In this talk, I focus on the career and stardom of the South Indian actress Silk Smitha (1960-1996) to explore the varied modalities through which sexuality, death and excess are mapped onto her image posthumously. A dancer-turned-actress, Smitha’s presence in the industry was reflective of the hierarchical practices and structural barriers that denied lower-caste actors equal stakes in the film industry. As someone who enacted sexualized roles in mainstream films, Smitha’s image was easily co-opted to stand-in for soft-porn cinema, even though soft-porn as an industrial category emerged only after her death. Using archival material including film magazines, obituary columns, erotic fiction, studio photographs and film journalistic reports, I locate how Smitha’s lingering presence animates the imagination of the madakarani (sex-siren) and the aspirations for upward mobility associated with such a figure even today. Simultaneously I analyze how matrices of caste, class and sexuality shape media publics, intimacy and gender relations in India’s film industries.
Darshana Mini’s teaching and research lie at the intersection of gender, sexuality, transnational media, migrant media and screen cultures of South Asia.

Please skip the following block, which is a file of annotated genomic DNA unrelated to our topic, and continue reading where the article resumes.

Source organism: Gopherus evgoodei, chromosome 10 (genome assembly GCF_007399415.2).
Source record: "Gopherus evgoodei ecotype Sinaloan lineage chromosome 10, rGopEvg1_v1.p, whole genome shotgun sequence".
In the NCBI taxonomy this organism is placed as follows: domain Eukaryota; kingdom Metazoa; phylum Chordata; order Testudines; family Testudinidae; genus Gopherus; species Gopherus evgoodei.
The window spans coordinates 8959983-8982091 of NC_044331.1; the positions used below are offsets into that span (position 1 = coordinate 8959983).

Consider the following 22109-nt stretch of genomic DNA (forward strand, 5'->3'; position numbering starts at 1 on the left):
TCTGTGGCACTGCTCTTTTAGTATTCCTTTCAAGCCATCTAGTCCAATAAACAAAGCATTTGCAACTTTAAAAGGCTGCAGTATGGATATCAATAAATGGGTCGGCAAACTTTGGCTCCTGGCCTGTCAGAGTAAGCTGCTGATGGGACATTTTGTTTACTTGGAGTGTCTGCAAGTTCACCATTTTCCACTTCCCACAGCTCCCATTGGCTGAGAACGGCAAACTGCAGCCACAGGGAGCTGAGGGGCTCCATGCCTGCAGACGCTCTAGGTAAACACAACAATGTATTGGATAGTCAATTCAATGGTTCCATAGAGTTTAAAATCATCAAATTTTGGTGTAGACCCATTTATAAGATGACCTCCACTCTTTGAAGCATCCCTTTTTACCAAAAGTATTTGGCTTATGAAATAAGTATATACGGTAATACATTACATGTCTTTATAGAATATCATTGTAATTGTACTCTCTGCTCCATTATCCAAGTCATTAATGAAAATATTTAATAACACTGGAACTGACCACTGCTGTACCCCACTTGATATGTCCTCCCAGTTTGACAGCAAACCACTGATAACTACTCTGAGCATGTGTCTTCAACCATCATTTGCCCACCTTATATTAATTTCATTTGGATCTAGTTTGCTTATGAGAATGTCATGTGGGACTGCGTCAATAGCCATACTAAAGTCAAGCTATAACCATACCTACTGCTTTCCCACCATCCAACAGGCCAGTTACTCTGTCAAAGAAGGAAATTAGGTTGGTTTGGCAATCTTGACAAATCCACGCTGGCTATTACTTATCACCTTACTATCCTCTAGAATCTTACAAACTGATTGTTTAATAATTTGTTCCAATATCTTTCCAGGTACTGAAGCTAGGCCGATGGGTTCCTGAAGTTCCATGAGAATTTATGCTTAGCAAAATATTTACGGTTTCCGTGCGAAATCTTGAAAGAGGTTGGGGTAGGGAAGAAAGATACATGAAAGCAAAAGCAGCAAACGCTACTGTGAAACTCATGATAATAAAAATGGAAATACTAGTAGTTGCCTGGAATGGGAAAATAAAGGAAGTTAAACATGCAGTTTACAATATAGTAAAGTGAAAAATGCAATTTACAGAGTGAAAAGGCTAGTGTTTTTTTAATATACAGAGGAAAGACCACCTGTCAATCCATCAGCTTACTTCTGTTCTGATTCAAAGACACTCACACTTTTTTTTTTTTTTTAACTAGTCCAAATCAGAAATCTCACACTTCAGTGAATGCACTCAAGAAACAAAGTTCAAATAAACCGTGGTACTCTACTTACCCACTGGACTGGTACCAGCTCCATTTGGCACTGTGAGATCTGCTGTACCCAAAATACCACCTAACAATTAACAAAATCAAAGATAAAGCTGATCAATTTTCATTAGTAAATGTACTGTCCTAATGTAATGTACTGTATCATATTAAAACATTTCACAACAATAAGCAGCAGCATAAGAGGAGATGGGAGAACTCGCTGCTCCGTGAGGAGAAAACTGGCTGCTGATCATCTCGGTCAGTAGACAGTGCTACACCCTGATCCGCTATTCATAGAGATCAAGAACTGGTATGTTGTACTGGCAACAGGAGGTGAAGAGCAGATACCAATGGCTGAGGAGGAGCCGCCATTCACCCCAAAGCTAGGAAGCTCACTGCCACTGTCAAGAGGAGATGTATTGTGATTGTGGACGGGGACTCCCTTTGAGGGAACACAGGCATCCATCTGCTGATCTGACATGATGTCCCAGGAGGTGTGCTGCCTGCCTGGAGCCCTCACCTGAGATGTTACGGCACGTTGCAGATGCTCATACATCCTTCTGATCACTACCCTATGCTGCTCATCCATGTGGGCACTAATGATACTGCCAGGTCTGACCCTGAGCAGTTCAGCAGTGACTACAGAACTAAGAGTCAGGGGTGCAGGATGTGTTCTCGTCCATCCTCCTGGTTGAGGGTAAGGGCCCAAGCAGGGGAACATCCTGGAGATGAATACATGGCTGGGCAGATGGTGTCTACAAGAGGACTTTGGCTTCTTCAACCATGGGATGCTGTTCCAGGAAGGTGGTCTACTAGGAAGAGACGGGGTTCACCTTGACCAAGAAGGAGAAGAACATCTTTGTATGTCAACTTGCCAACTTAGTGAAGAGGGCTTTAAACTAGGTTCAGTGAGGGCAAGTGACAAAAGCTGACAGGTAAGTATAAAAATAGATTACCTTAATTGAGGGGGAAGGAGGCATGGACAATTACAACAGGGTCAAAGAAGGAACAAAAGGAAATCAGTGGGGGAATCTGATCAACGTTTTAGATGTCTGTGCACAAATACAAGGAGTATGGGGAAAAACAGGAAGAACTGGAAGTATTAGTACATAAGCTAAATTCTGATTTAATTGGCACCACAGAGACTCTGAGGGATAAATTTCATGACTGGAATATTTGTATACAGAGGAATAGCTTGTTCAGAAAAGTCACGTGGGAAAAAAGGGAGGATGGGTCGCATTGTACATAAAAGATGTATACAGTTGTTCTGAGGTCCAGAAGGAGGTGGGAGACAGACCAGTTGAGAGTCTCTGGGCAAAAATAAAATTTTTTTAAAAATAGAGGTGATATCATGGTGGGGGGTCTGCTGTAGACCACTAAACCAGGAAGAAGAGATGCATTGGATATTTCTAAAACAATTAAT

Her current book project “Rated A: Soft-Porn Cinema and Mediations of Desire in India” examines the genre of soft-porn in India and how it impacts public discourse on sexuality, obscenity, sex-work and sex-education. Using archival and ethnographic methods, the project tracks the emergence of the genre in the South India-based Malayalam film industry from the 1970s-2000s, by focusing on the formation of media publics—relationships, formations and exchanges in the public sphere, facilitated by the affective power of media. Produced in the state of Kerala, Malayalam soft-porn films incorporated transgressive desires and non-normative sexual practices through narratives and production decisions that unsettled heteronormative patriarchy. She engages a two-pronged strategy to explore soft-porn film’s production, circulation and exhibition history. First, she undertakes an ethnographic mapping of the actual spaces where these films were produced, and thereby account for the resistance, struggles and survival tactics employed by the technicians, filmmakers, actors and distributors. Second, using a combination of archival research, online ethnography and narrative analysis, she examines how the figure of the madakarani (sex-siren)—a sexually autonomous woman who is unabashed about her upward mobility, offers a new mode of looking at female pleasure and desire in the context of Indian cinema. Combining archival, ethnographic and textual analysis, she locates new imaginations of sexuality and politics in informal film practices and transnational flows. Her research is based on the idea that while histories and cultures of sexuality are locally specific, they often travel and have impacts in worlds that are not immediate to them. Her dissertation research was funded by Social Science Research Council (SSRC), American Institute of Indian Studies (AIIS) and Asia Research Institute, NUS. Excerpts from the dissertation also received a Student Writing Prize awarded by the Society of Cinema and Media Studies (SCMS) and the Claudia Gorbman Award from the Sound and Music Studies Special Interest Group at SCMS.